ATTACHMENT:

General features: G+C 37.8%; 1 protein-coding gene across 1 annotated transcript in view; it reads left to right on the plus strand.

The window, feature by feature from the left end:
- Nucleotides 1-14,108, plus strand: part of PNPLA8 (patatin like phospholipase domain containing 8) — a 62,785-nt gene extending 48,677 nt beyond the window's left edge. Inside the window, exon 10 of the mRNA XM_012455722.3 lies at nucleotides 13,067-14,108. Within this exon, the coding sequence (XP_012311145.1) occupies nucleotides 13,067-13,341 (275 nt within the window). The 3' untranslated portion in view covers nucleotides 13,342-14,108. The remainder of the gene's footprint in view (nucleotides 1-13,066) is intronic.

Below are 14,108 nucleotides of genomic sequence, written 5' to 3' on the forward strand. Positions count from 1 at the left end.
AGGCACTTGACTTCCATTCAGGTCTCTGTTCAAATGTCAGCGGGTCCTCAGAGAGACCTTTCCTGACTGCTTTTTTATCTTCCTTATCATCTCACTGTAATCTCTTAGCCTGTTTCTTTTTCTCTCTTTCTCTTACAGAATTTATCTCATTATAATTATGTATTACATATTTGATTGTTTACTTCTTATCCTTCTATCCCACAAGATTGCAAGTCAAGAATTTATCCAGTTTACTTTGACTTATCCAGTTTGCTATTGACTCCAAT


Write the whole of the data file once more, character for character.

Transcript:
General features: G+C 37.8%; 1 protein-coding gene across 1 annotated transcript in view; it reads left to right on the plus strand.

The window, feature by feature from the left end:
- Nucleotides 1-14,108, plus strand: part of PNPLA8 (patatin like phospholipase domain containing 8) — a 62,785-nt gene extending 48,677 nt beyond the window's left edge. Inside the window, exon 10 of the mRNA XM_012455722.3 lies at nucleotides 13,067-14,108. Within this exon, the coding sequence (XP_012311145.1) occupies nucleotides 13,067-13,341 (275 nt within the window). The 3' untranslated portion in view covers nucleotides 13,342-14,108. The remainder of the gene's footprint in view (nucleotides 1-13,066) is intronic.

Below are 14,108 nucleotides of genomic sequence, written 5' to 3' on the forward strand. Positions count from 1 at the left end.
AGGCACTTGACTTCCATTCAGGTCTCTGTTCAAATGTCAGCGGGTCCTCAGAGAGACCTTTCCTGACTGCTTTTTTATCTTCCTTATCATCTCACTGTAATCTCTTAGCCTGTTTCTTTTTCTCTCTTTCTCTTACAGAATTTATCTCATTATAATTATGTATTACATATTTGATTGTTTACTTCTTATCCTTCTATCCCACAAGATTGCAAGTCAAGAATTTATCCAGTTTACTTTGACTTATCCAGTTTGCTATTGACTCCAAT